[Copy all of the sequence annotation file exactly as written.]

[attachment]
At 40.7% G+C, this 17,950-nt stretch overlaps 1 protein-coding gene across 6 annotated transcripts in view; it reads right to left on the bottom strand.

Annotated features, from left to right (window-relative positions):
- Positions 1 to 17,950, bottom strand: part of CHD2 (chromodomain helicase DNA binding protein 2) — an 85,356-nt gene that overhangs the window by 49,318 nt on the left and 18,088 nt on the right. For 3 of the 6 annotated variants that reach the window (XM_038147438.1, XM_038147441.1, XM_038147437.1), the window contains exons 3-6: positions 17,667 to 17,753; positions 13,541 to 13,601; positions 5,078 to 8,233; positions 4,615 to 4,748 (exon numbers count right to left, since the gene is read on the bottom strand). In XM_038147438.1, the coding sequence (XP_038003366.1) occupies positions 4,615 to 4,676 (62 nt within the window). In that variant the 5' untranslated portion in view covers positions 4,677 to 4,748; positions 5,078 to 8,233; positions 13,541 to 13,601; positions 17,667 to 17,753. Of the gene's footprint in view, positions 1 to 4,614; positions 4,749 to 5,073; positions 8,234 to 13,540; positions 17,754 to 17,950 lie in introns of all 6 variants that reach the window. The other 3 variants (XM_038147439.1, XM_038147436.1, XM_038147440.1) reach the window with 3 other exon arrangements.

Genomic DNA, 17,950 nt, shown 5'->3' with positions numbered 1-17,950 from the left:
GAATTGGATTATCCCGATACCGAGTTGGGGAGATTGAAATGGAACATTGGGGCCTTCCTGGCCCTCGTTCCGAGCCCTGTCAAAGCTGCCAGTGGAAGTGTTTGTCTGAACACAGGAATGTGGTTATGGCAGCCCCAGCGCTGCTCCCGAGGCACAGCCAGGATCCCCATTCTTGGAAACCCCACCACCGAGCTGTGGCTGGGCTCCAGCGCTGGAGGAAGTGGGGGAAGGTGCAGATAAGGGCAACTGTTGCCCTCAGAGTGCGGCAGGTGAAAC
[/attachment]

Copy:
At 40.7% G+C, this 17,950-nt stretch overlaps 1 protein-coding gene across 6 annotated transcripts in view; it reads right to left on the bottom strand.

Annotated features, from left to right (window-relative positions):
- Positions 1 to 17,950, bottom strand: part of CHD2 (chromodomain helicase DNA binding protein 2) — an 85,356-nt gene that overhangs the window by 49,318 nt on the left and 18,088 nt on the right. For 3 of the 6 annotated variants that reach the window (XM_038147438.1, XM_038147441.1, XM_038147437.1), the window contains exons 3-6: positions 17,667 to 17,753; positions 13,541 to 13,601; positions 5,078 to 8,233; positions 4,615 to 4,748 (exon numbers count right to left, since the gene is read on the bottom strand). In XM_038147438.1, the coding sequence (XP_038003366.1) occupies positions 4,615 to 4,676 (62 nt within the window). In that variant the 5' untranslated portion in view covers positions 4,677 to 4,748; positions 5,078 to 8,233; positions 13,541 to 13,601; positions 17,667 to 17,753. Of the gene's footprint in view, positions 1 to 4,614; positions 4,749 to 5,073; positions 8,234 to 13,540; positions 17,754 to 17,950 lie in introns of all 6 variants that reach the window. The other 3 variants (XM_038147439.1, XM_038147436.1, XM_038147440.1) reach the window with 3 other exon arrangements.

Genomic DNA, 17,950 nt, shown 5'->3' with positions numbered 1-17,950 from the left:
GAATTGGATTATCCCGATACCGAGTTGGGGAGATTGAAATGGAACATTGGGGCCTTCCTGGCCCTCGTTCCGAGCCCTGTCAAAGCTGCCAGTGGAAGTGTTTGTCTGAACACAGGAATGTGGTTATGGCAGCCCCAGCGCTGCTCCCGAGGCACAGCCAGGATCCCCATTCTTGGAAACCCCACCACCGAGCTGTGGCTGGGCTCCAGCGCTGGAGGAAGTGGGGGAAGGTGCAGATAAGGGCAACTGTTGCCCTCAGAGTGCGGCAGGTGAAAC